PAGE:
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Respir Care. 2018 Sep 25. pii: respcare.06224. doi: 10.4187/respcare.06224. [Epub ahead of print]

Functional Tests of Leg Muscle Strength and Power in Adults With Cystic Fibrosis.

Author information

1
Department of Physical Therapy, University of Toronto, Toronto, Ontario, Canada.
2
Adult Cystic Fibrosis Centre, St Michael's Hospital, Toronto, Ontario, Canada.
3
Musculoskeletal Health and Outcomes Research, St. Michael's Hospital, Toronto, Ontario, Canada.
4
Department of Physical Therapy, University of Toronto, Toronto, Ontario, Canada. sunita.mathur@utoronto.ca.

Abstract

BACKGROUND:

Muscle weakness is an important systemic consequence in adults with cystic fibrosis, but it can be challenging to evaluate clinically. This study examined the validity of lower-extremity functional tests to assess quadriceps muscle strength and muscle power.

METHODS:

The subjects underwent 4 functional tests: 30-s sit-to-stand test, stair-climb power test, vertical jump height, and triple hop distance. Quadriceps muscle strength and power were tested by using a dynamometer (the accepted standard). Quadriceps strength was measured from 5 maximum voluntary isometric contractions to obtain peak torque. Quadriceps power was evaluated from the peak power and peak velocity attained during isotonic contractions of the quadriceps at a preset load of 20% of the peak torque. Pearson correlations were used to determine associations between functional tests and accepted measures of quadriceps strength and power.

RESULTS:

Fifteen adults with cystic fibrosis (9 males; mean ± SD age, 32 ± 13 y; mean ± SD FEV1% predicted, 73 ± 19) completed the study. The stair-climb power test had the strongest correlations with peak torque (r = 0.84, P < .001) and power (r = 0.65, P = .009). Vertical jump height was moderately correlated with quadriceps strength (r = 0.62, P = .014) and quadriceps peak power (r = 0.51, P = .048). Similarly, triple hop distance had moderate correlations with quadriceps strength (r = 0.78, P = .001) and peak power (r = 0.57, P = .026). The sit-to-stand test was only associated with quadriceps strength (r = 0.55, P = .034).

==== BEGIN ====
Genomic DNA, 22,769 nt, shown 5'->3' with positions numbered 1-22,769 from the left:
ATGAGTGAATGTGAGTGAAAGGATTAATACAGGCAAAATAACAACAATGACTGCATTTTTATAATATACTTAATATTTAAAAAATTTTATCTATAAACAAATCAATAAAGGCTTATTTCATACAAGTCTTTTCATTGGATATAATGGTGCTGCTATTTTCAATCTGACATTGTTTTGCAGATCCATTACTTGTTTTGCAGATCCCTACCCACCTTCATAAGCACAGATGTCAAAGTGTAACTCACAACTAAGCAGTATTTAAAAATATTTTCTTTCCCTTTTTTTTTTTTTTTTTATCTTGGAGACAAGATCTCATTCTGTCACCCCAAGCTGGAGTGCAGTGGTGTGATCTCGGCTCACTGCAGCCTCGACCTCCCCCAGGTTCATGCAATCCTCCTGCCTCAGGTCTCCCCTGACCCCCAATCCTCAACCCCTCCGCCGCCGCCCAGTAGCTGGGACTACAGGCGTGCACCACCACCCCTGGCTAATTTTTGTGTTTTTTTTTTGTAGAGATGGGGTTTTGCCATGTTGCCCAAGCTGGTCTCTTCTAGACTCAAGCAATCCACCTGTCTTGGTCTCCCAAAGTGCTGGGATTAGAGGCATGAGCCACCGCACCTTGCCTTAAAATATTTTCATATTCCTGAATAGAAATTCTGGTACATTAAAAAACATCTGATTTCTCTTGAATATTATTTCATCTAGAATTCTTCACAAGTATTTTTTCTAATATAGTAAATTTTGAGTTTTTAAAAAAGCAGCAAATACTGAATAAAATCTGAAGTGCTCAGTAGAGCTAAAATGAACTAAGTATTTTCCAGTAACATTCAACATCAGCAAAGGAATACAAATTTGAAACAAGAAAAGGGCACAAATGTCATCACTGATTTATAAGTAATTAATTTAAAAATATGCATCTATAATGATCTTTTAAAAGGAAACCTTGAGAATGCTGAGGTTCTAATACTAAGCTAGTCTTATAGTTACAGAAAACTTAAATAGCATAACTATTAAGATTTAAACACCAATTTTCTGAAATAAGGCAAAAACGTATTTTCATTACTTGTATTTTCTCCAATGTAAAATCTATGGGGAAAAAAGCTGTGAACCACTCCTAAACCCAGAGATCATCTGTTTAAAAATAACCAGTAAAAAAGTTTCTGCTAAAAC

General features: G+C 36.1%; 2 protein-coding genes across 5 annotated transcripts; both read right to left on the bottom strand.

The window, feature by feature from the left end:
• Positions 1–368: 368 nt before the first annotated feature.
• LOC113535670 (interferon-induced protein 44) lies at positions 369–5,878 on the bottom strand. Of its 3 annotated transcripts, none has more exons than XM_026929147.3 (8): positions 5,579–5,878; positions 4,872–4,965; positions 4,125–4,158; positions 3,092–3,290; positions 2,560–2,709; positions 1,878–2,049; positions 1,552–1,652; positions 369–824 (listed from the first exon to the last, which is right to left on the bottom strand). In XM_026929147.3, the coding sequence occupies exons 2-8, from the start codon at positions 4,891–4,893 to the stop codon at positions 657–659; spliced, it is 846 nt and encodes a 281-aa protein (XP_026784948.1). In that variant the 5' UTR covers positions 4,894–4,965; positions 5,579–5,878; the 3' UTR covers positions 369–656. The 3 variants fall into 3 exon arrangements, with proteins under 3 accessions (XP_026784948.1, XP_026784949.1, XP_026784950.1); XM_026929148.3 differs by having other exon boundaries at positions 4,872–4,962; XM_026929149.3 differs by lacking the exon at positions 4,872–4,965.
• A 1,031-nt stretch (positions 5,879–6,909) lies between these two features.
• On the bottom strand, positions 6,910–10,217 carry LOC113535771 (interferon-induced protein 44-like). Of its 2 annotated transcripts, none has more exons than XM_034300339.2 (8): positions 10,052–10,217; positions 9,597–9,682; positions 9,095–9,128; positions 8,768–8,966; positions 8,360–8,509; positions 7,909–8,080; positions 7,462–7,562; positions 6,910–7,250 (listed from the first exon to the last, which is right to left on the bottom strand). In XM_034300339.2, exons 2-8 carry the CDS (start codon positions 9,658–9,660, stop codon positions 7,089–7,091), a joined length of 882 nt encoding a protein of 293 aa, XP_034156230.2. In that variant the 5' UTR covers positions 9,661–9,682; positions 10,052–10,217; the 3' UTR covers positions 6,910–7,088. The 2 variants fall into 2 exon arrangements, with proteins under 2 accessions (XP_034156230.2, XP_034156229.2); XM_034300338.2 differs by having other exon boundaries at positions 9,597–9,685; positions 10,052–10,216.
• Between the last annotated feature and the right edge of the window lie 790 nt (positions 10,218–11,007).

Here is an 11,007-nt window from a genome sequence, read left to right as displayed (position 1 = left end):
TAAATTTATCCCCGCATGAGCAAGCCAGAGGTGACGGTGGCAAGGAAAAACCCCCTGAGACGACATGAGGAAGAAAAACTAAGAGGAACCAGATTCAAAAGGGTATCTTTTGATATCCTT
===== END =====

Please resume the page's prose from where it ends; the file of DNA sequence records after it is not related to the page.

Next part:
CONCLUSIONS:

Functional tests can be applied clinically to measure leg muscle strength and power, with the stair-climb power test having the strongest associations with the standard measures. The utility of using functional tests to evaluate longitudinal changes in muscle function and its association with clinical outcomes should be examined in cystic fibrosis.

KEYWORDS:

cystic fibrosis; muscle power; muscle strength; quadriceps; skeletal muscle

PMID:
30254046
DOI:
10.4187/respcare.06224

Conflict of interest statement

The authors have disclosed no conflicts of interest.

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